Where to invest for out of state investors? You can’t go wrong with this list.

The number one question for real estate investors is LOCATION. Now that you find out your local market doesn’t have deals you like, or doesn’t cash flow, you want to find a location that makes more sense.

As an investor myself, I spent months trying to figure this out. And I paid dearly for my mistakes. I suggest most new out-of-state investors stick with the proven EIGHT secondary markets, namely

  • DFW (a little late in 2016)
  • Indianapolis (I am so in)
  • Atlanta (Personally I don’t have good experience there)
  • Kansas City
  • Birmingham
  •  Memphis
  • Carolinas
  • Ohio
  • Florida

If you are new to out-of-state investment, don’t try to recreate new wheels and bury yourself in numbers. It only gives you an excuse not to do anything (worth than losing money).



I’m a Brentwood guy who started buying up SFRs in 2011-2013 time fame and the return over roughly the past 3 to 4 years has been breath taking. I do wonder how much longer that will last, we are experiencing a big surge in building out here again, so I am looking for growth in underlying prices to cool (maybe quite a bit). I won’t be selling what I already have in Brentwood because I think long term its still a very positive place to be, plus rents here on my original cost are great (they are up about 40% during this same period).

However, my new money will be going elsewhere. I have a spot in the Midwest where I once lived that’s doing quite well and I already have all the infrastructure in place there (prop mgr/agent, ins guy, etc.), and that helps immensely. Rental rates there are at least twice as high as in Brentwood. Growth won’t be anything like it has been in Brentwood over the past 3 to 4 years, but I’m anticipating underlying appreciation to be around 5%, plus another 8% to 9% on the rental income side. Not a home run shot by any means, but it gets me solidly on base, plus I can get near turnkey quality properties there at a small but not insignificant discount from market. I just give my prop mgr there POA and he does almost all of the rest other than setting final acquisition prices – I still do that part.










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333books.com 湾区房价






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Landlord Raises Rent from 2600 to 4000: how I turn a under rented bargain to a cash cow

Forwarded from a forum post, good advice.

I purchased a 4-plex that was drastically under market rent in 2014. I am in Everett, WA, which is 25 min from Seattle/King County, which a lot consider to be the next San Francisco in terms of real estate and rent prices.

We are in a very similar situation where rents are increasing faster than they ever have. If you haven’t done rent increases every year, you are at least 5% under market. If you’ve waited longer than a year (such as your property), you are way under market.

My 4-plex collected ~$2600 when I purchased and my goal was to raise to to ~$4000 within 3 years with minimal vacancies. The units were in rough shape so I pushed the rent increases to see if the tenants would move out since I wanted to update anyway. I raised them 3 months after purchase, 6 months after that, and one more time 6 months after. I’ve experienced three move outs in 16 months but currently collect $1100 more each month between 4 units since purchase. Because the rents are still rising, I have added another $450 to my initial goal and hope to achieve these rent raises in the next 2-3 years.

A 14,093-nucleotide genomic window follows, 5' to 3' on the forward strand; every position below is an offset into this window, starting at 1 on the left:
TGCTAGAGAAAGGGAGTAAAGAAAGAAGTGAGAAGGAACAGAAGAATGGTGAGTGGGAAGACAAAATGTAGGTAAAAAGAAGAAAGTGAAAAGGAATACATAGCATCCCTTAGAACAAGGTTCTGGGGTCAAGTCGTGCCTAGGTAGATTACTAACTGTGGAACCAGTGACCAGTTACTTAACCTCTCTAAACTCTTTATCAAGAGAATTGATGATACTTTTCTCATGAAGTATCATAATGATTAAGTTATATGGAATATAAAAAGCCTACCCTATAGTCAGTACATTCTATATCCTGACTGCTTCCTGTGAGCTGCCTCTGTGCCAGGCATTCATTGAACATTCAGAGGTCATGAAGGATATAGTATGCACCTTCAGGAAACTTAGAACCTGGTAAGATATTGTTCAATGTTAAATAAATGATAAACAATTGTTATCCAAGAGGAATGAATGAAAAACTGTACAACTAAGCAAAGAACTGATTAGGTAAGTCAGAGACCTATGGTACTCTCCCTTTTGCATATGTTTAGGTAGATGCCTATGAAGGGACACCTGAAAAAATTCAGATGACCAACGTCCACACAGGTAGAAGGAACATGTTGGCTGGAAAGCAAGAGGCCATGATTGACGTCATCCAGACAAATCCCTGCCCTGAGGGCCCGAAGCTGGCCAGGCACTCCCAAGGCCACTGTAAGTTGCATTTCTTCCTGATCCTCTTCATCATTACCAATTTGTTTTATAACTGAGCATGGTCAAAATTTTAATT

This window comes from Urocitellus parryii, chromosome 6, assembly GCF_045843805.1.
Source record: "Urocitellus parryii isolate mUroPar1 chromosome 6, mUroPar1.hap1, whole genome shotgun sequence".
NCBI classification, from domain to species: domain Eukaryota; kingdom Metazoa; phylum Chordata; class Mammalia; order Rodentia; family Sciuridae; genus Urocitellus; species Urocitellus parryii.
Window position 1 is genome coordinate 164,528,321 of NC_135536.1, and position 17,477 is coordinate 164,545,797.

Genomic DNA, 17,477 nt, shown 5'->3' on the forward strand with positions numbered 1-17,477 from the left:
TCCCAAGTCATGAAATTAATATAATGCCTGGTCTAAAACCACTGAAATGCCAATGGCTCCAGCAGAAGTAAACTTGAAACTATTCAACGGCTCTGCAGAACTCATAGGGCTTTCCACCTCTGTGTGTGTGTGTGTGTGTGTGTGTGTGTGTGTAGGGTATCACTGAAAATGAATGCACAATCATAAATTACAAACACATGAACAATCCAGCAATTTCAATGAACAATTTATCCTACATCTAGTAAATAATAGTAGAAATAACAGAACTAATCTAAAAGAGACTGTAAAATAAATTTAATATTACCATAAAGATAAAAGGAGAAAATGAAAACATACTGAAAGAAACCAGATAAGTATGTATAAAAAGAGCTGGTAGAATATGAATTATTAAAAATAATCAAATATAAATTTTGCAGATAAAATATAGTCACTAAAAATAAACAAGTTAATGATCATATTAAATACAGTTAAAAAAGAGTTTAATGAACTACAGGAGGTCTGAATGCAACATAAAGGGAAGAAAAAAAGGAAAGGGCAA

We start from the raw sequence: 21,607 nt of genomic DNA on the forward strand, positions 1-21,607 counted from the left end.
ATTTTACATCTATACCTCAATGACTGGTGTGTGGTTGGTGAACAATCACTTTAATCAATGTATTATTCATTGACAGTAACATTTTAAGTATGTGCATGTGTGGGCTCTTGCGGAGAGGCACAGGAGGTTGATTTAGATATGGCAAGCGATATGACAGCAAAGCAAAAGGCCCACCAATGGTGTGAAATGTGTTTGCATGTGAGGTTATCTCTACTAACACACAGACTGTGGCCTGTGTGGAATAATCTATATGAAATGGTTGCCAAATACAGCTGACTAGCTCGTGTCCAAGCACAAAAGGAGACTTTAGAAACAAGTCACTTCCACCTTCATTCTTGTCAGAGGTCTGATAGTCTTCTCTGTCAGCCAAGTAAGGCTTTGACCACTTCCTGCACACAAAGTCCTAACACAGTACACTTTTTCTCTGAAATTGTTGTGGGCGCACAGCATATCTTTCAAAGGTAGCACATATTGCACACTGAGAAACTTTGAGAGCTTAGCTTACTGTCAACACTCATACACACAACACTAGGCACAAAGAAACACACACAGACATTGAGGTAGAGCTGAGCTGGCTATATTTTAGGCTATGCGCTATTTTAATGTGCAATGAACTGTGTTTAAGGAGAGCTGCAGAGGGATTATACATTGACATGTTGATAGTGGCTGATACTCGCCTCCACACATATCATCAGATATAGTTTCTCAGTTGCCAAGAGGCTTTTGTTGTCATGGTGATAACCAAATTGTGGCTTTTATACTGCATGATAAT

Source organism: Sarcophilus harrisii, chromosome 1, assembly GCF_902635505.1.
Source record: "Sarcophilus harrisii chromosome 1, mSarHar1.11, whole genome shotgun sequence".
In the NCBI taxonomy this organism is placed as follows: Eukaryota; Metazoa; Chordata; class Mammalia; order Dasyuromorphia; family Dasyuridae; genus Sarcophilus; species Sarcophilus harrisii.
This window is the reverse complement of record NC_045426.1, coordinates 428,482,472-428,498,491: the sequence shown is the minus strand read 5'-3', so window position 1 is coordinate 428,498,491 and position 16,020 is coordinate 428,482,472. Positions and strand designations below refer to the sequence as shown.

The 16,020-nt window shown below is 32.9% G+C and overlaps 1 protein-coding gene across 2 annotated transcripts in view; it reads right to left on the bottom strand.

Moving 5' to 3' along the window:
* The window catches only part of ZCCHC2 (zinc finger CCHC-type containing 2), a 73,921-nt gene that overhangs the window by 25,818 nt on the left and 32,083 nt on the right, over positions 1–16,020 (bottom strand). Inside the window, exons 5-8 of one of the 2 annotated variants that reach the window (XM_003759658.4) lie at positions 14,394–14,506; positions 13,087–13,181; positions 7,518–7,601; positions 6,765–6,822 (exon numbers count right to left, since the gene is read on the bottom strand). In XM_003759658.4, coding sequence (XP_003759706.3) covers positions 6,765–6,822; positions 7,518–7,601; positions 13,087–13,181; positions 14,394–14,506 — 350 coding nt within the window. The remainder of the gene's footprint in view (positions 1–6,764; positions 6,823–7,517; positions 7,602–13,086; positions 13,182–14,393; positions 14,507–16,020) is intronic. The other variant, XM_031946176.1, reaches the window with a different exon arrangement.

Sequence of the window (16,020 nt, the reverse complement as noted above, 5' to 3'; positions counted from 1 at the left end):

The good thing about rising rents is that it means your property is wanted. If you have money to do repairs, I would not be afraid of someone moving out. My last 3 move outs combined I had about 17 days total vacancy. If you plan right, it should not take you longer than 7 days to move a tenant in AFTER cleaning up.

Communication is KEY during this process. I always try to be as friendly as possible with the tenants I inherited. People’s emotions are often times directly linked to their money situation. No one in the world likes to hear their landlord tell them rent is going up. You might see it on the news everyday and hear it from your friends, but the problem is not real until your actual landlord tells you its happening. Local government is a great scapegoat, I usually blame the increases on rising property taxes.

To help answer all your questions, I would post a test ad on Craigslist for one of the properties you want to raise rents for. Run the ad for 2-7 days and see what kind of response you get. If you get 20 calls/emails a day, your price is too low. If you get 5-10, your price is probably appropriate and I would consider this “market rent.”

The day you run this ad matters. You will get more responses on Thursday-Saturday than on Monday-Wednesday. In a market like the Bay, this really shouldn’t matter too much. Just more of something to keep in mind if you see huge differences in numbers day to day.

ONE LAST POINTER! I would make sure to increase the security deposits for current and future tenants if you haven’t done so already. Security is usually 1-2 months rent. If you are under rented by that much, the security deposits may not be appropriate. This was one of the first things I noticed when I took over. The rent was $800-1000/month and everyone’s security deposit was $300-500 because they’ve been there for years.

Hope this helps! Feel free to message me if you need any help. I’ve got some more random pointers for achieving max rent and low turnover.

地主必备:这几条addendum加在你用的agent’s lease agreement

地主必备:这几条加在你用的agent’s lease agreement,事半功倍。

这是我自己根据常遇见的问题特别加上的。主要是为了免责。发现加了后, 并不影响签约。

Snow Ice removal:强调HOA不管的地方tenant负责,如steps, patio, parking place. 已经有两起相关的 sues了.

Delay:地主免reponsiblity, 比如上个tenant没有按时搬出,public work,

Long Term: 一个HOA开始有rent control, 新的rent可能要有waiting list. 和tenant签了5年lease,每12个月可以提出termination.

Habitable Place: 强调地下室和attic不能住人. 实际假装不知到.

Room Tempture: 最低60, 冻了水管tenant负责

Habitable condition: 如果不能住了,不能很快修好,lease terminates, 地主不管tenant任何事儿.

Temporary Heating: 修的时候,tenant用他们的电heater.

[这个黑]Minor Maintenance: Tenant自己管。 ¥50, 如果叫地主。列出items, 比如清理elbow.

Insurance: Tenant 买rental insurance,保他们自己的东西